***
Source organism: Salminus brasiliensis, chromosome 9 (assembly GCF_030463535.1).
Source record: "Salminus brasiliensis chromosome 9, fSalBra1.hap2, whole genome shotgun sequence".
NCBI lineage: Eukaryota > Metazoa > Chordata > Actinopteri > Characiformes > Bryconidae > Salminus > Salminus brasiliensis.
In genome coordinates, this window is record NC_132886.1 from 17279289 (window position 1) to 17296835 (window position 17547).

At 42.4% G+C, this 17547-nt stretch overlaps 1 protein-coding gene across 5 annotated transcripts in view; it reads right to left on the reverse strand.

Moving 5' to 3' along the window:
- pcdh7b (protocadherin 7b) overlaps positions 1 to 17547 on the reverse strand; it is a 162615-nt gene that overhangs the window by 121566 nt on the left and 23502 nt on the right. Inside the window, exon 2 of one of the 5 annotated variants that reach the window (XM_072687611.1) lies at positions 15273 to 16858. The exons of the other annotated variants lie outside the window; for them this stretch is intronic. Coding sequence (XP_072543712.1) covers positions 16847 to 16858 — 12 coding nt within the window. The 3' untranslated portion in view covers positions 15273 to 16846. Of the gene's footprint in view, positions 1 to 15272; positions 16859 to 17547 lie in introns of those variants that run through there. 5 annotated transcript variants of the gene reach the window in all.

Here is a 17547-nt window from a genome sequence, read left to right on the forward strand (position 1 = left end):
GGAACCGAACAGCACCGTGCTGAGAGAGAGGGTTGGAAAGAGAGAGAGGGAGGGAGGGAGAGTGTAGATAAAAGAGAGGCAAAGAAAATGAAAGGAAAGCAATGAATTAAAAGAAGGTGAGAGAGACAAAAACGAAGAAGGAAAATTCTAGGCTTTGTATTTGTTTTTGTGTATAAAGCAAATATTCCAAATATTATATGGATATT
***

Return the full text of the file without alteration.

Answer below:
Source organism: Salminus brasiliensis, chromosome 9 (assembly GCF_030463535.1).
Source record: "Salminus brasiliensis chromosome 9, fSalBra1.hap2, whole genome shotgun sequence".
NCBI lineage: Eukaryota > Metazoa > Chordata > Actinopteri > Characiformes > Bryconidae > Salminus > Salminus brasiliensis.
In genome coordinates, this window is record NC_132886.1 from 17279289 (window position 1) to 17296835 (window position 17547).

At 42.4% G+C, this 17547-nt stretch overlaps 1 protein-coding gene across 5 annotated transcripts in view; it reads right to left on the reverse strand.

Moving 5' to 3' along the window:
- pcdh7b (protocadherin 7b) overlaps positions 1 to 17547 on the reverse strand; it is a 162615-nt gene that overhangs the window by 121566 nt on the left and 23502 nt on the right. Inside the window, exon 2 of one of the 5 annotated variants that reach the window (XM_072687611.1) lies at positions 15273 to 16858. The exons of the other annotated variants lie outside the window; for them this stretch is intronic. Coding sequence (XP_072543712.1) covers positions 16847 to 16858 — 12 coding nt within the window. The 3' untranslated portion in view covers positions 15273 to 16846. Of the gene's footprint in view, positions 1 to 15272; positions 16859 to 17547 lie in introns of those variants that run through there. 5 annotated transcript variants of the gene reach the window in all.

Here is a 17547-nt window from a genome sequence, read left to right on the forward strand (position 1 = left end):
GGAACCGAACAGCACCGTGCTGAGAGAGAGGGTTGGAAAGAGAGAGAGGGAGGGAGGGAGAGTGTAGATAAAAGAGAGGCAAAGAAAATGAAAGGAAAGCAATGAATTAAAAGAAGGTGAGAGAGACAAAAACGAAGAAGGAAAATTCTAGGCTTTGTATTTGTTTTTGTGTATAAAGCAAATATTCCAAATATTATATGGATATT